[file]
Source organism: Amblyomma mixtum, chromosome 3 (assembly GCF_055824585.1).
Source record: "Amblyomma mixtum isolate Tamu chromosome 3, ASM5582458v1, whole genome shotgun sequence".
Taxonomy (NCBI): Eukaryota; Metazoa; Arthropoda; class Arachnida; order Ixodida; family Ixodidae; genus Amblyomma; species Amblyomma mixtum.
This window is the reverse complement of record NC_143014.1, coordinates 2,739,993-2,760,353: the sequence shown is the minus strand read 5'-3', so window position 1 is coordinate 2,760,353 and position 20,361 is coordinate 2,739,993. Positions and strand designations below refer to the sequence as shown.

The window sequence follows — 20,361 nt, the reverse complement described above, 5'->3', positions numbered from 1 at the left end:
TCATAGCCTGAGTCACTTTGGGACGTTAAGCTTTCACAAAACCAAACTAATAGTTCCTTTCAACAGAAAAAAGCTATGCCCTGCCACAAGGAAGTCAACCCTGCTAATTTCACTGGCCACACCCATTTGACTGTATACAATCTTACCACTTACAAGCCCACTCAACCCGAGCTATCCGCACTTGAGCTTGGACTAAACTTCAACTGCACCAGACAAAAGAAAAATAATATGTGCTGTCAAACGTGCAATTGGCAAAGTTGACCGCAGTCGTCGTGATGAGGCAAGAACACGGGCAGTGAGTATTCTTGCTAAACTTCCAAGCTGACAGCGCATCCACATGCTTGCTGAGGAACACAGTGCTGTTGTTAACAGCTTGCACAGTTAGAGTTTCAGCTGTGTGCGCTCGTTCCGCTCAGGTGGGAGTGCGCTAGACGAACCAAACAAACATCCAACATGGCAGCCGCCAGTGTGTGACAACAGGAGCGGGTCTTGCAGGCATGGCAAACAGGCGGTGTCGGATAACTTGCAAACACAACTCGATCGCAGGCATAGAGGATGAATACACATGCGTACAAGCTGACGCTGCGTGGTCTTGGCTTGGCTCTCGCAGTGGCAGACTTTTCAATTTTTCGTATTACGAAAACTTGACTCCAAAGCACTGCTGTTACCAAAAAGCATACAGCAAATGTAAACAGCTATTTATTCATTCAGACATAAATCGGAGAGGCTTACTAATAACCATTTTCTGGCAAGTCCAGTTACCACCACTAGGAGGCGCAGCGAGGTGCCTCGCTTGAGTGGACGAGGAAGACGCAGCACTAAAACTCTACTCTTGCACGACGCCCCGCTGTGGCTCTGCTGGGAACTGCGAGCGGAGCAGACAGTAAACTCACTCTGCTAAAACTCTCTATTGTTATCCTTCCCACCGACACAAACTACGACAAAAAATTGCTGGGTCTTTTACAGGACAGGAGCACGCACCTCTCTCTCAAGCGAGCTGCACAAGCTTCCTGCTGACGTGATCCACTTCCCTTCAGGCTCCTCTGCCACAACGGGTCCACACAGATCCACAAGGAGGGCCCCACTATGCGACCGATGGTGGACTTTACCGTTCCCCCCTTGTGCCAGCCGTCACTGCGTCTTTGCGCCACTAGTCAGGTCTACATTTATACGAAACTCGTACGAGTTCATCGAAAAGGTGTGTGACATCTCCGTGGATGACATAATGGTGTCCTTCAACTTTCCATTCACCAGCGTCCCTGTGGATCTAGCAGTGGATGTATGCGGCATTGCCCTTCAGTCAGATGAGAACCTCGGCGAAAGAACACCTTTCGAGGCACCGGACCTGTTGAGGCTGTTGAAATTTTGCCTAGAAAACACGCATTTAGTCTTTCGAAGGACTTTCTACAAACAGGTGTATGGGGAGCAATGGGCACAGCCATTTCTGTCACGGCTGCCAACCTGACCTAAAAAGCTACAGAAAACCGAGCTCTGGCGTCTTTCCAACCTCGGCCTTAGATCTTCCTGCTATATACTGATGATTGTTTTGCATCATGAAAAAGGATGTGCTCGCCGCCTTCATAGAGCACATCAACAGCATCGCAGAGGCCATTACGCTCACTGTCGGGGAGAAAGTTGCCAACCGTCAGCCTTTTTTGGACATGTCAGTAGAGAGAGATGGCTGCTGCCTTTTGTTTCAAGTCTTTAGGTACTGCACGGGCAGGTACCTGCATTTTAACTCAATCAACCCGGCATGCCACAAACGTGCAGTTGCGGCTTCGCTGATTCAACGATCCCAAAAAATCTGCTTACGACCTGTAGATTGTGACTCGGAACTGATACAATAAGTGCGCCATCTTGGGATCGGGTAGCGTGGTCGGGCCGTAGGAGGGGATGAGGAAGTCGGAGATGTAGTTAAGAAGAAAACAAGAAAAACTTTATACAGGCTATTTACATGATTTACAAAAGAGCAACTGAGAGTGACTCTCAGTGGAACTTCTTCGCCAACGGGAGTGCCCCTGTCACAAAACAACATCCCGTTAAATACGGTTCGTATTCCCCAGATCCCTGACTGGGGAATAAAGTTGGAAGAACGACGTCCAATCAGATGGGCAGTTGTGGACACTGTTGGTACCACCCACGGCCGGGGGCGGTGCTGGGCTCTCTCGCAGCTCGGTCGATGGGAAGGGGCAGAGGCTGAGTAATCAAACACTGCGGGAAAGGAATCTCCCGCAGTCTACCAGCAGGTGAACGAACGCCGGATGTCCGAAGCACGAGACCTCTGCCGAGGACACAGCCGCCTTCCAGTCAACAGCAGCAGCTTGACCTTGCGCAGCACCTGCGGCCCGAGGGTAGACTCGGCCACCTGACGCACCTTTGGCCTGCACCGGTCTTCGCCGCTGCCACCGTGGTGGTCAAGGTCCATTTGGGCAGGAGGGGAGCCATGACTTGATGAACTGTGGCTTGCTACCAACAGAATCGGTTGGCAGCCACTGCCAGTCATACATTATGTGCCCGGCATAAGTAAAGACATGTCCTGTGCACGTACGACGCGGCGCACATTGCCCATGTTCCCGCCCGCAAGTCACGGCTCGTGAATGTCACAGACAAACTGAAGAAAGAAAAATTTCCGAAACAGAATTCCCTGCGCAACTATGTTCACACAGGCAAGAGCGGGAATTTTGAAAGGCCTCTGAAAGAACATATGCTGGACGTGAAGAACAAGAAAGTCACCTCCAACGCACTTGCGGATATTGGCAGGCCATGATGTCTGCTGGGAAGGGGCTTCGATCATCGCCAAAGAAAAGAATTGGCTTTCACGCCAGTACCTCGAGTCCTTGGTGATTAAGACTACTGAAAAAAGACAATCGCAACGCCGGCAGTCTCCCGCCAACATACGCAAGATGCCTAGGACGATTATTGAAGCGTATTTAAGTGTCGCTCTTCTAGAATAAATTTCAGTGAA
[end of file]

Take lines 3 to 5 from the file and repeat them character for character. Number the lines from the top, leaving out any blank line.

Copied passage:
Taxonomy (NCBI): Eukaryota; Metazoa; Arthropoda; class Arachnida; order Ixodida; family Ixodidae; genus Amblyomma; species Amblyomma mixtum.
This window is the reverse complement of record NC_143014.1, coordinates 2,739,993-2,760,353: the sequence shown is the minus strand read 5'-3', so window position 1 is coordinate 2,760,353 and position 20,361 is coordinate 2,739,993. Positions and strand designations below refer to the sequence as shown.

The window sequence follows — 20,361 nt, the reverse complement described above, 5'->3', positions numbered from 1 at the left end: